Updated: Aug 17
The Victorian Sponge Cake, or Victorian Sandwich as many call it, is quintessentially English and equally as delicious. Not only is it easy to make, but it's easy to decorate. Forget fiddling around with frosting a cake; you truly are making a sandwich out of cake! The recipe starts with a classic sponge cake followed by an easy-to-make strawberry jam and buttercream.
The easiest way to make this cake is through ratios. Cooking, in a general sense, is all about one ingredient's ratio to another. This recipe is no different; you can easily make this cake bigger or smaller with equal parts egg, flour, and sugar.
As far as the buttercream goes, it's a simple mixture of sugar and butter that can be adjusted for taste. The jam is where it gets fun, though. With strawberry season upon us, there is no better way to use them than in a good jam. You can adjust the jam as you choose, adding more cinnamon or spices, but the temperature is critical- it's based on the elevation from sea level. At 215 degrees, it is perfect for 1,000 feet above the ocean (roughly Minnesotas elevation). Cook it too little, and you'll have a watery mess; too much as it'll become stringy and almost glue-like.
You can even adjust the texture of the jam. Where jelly doesn't have fruit chunks, jam does. You can mash with a spoon or potato masher to obtain your desired consistency or use a stick blender as I did.
Baking is an art, but most importantly, it's a science. When making a cake, you want to have the highest rise possible. It's essential to follow a few key steps. Don't over-mix your flour, ensure your oven temperature is accurate, and most importantly, let your cake rest in the pan before removing it. Often, people want to remove it from the cake pan to stop it from cooking. At this phase, the cake is very delicate and soft; you don't want to knock out the air or compress the cake.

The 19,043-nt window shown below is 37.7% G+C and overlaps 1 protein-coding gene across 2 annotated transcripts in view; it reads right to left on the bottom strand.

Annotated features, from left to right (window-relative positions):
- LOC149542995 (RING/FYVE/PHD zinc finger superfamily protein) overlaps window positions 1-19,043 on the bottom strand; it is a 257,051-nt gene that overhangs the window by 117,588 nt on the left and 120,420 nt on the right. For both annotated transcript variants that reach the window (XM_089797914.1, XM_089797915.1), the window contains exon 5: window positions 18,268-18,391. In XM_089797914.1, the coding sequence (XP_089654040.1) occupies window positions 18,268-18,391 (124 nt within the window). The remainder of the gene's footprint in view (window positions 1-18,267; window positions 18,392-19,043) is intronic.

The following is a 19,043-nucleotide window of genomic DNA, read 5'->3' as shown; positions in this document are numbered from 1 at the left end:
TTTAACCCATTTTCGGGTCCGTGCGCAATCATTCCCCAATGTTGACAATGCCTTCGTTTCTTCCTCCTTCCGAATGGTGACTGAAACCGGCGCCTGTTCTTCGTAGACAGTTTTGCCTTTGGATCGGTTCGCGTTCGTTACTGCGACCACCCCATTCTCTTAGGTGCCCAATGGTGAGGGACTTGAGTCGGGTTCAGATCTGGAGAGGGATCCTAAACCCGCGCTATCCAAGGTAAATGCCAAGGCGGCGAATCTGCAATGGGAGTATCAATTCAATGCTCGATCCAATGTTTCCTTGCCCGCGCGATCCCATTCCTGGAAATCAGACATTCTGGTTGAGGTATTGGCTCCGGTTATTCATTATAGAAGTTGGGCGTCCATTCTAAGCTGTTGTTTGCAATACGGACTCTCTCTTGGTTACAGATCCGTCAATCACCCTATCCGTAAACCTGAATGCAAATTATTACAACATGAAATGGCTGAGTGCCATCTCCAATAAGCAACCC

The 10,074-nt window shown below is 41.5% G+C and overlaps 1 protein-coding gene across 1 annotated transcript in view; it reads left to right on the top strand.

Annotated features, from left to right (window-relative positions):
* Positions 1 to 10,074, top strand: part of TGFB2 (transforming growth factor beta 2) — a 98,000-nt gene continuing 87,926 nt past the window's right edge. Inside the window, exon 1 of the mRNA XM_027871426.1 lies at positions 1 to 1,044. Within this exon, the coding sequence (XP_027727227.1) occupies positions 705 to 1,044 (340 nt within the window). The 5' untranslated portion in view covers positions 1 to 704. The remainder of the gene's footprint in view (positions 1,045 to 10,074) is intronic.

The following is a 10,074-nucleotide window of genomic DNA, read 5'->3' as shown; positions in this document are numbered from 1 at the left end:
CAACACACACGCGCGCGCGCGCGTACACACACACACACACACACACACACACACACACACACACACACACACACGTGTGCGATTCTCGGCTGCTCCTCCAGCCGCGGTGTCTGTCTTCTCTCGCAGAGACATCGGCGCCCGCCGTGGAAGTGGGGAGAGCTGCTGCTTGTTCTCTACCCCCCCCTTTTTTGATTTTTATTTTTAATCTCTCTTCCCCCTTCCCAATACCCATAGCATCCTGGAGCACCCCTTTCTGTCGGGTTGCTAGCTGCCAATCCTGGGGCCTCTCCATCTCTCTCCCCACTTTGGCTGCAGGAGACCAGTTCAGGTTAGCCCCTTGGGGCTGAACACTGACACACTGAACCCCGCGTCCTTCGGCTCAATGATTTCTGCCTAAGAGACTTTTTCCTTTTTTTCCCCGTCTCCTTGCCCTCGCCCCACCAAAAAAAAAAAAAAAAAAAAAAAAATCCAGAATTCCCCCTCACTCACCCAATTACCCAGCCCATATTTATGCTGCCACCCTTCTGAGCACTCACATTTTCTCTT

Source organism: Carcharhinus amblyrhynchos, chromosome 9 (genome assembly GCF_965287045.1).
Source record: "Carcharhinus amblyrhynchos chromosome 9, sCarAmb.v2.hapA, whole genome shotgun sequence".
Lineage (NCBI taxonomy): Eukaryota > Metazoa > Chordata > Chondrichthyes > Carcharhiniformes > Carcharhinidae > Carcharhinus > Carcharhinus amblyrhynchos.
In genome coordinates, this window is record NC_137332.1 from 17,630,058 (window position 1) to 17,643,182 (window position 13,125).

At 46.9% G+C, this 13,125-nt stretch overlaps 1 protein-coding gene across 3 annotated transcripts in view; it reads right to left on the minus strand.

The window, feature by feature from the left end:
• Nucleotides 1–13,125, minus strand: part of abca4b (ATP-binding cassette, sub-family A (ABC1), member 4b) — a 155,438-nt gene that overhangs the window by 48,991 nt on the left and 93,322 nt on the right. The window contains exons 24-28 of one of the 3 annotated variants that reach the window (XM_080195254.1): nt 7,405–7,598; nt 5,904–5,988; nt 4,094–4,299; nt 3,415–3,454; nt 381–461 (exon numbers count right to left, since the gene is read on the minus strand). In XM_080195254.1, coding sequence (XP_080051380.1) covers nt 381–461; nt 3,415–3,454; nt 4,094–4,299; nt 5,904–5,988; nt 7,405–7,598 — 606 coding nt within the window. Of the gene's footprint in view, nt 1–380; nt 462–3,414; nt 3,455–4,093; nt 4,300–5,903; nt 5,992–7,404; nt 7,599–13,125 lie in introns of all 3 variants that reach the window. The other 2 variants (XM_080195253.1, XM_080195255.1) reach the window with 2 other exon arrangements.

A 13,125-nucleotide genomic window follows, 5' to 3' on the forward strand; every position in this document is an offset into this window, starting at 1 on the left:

Letting the cake sit in the pan before removing it will help it become more sturdy and spongy- more forgiving when you need to move it. Run a knife carefully along the edge and invert the cake. This will help ensure your cake doesn't sink more than necessary during cooling.
During Queen Victoria's reign, In the 1800s, dinner was usually served around 9:00 pm. But this left many with a horrible problem- a sinking feeling in the afternoon. Anne Russell, the seventh duchess of Bedford, had a solution- afternoon tea. When she invited her friend over, Queen Victoria, it quickly got her approval and became a trend in the English household.
One of these days, the duchess served a victorian sponge cake very similar to the one served today. The cake quickly became one of the queen's favorite, which helped it gain popularity.
This cake was, however, much denser than today's version. The only rising agent was the eggs and some elbow grease whipping air into them. The very first sponge cakes were seen to have been made around the 1400s; these were closer to a biscuit than what we would consider a cake. Before this time, cakes were made with yeast!
In 1843, Alfred Bird made the first baking powder. The story is very sweet; his wife had several health problems, so to help her, he wanted to make bread without yeast- and thus came baking powder. At this point, the cake was named the Victorian Sponge Cake.
Though this cake is traditionally dusted with caster sugar (more on that below), we elected to use powdered sugar for a more delicate look.
So what is caster sugar, you ask? Caster sugar is the British term for ultra-fine baker's sugar. In the Edwardian era, special sugar casts would cast sugar upon deserts. Really a small pot with spouts at the top to pour sugar. Unfortunately, this ultra-fine baker's sugar is difficult to find in the United States. Luckily Amazon and Lunds & Byerlys sell it. I prefer the C&H brand.
I typically never use granulated sugar anymore for anything. Ultrafine bakers' sugar is more reliable, cooks faster and more even, and you run a lower risk of chewing on a granule when making whip cream. You can also make it yourself by running granulated sugar through a food processor for a few pulses.
I also want to note the use of self-rising flour. it's essentially regular flour with the addition of baking powder.